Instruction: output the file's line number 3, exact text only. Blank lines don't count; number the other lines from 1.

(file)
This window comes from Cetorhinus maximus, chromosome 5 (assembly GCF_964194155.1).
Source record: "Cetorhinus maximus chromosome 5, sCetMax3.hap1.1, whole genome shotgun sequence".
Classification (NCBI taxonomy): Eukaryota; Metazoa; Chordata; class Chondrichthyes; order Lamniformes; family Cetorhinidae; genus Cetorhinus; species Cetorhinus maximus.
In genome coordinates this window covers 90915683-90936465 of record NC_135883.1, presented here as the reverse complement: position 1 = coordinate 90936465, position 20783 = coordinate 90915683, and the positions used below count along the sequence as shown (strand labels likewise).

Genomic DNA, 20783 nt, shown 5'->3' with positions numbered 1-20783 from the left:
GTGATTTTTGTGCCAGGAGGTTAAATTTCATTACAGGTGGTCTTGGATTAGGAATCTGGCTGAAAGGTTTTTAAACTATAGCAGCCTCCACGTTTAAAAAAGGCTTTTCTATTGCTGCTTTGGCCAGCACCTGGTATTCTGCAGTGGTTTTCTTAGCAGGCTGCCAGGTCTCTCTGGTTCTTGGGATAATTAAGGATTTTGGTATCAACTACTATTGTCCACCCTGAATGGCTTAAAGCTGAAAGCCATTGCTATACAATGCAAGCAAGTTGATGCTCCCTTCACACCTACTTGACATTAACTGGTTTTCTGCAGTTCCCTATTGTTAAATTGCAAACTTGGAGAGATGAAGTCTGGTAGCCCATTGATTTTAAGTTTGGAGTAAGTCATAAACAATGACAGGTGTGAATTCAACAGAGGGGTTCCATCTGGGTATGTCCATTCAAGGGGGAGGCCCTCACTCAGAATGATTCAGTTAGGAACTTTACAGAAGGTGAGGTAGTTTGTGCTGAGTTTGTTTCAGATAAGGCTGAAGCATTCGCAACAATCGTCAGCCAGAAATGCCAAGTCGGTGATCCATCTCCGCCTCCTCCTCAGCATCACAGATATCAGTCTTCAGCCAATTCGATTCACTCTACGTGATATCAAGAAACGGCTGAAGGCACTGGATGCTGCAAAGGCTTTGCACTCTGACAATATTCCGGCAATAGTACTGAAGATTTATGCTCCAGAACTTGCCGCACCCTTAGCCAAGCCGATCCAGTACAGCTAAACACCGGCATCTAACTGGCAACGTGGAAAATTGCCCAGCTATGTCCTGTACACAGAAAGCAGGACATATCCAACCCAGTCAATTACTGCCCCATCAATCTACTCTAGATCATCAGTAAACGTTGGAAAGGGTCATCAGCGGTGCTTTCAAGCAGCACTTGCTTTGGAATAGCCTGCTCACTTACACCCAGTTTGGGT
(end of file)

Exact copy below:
Classification (NCBI taxonomy): Eukaryota; Metazoa; Chordata; class Chondrichthyes; order Lamniformes; family Cetorhinidae; genus Cetorhinus; species Cetorhinus maximus.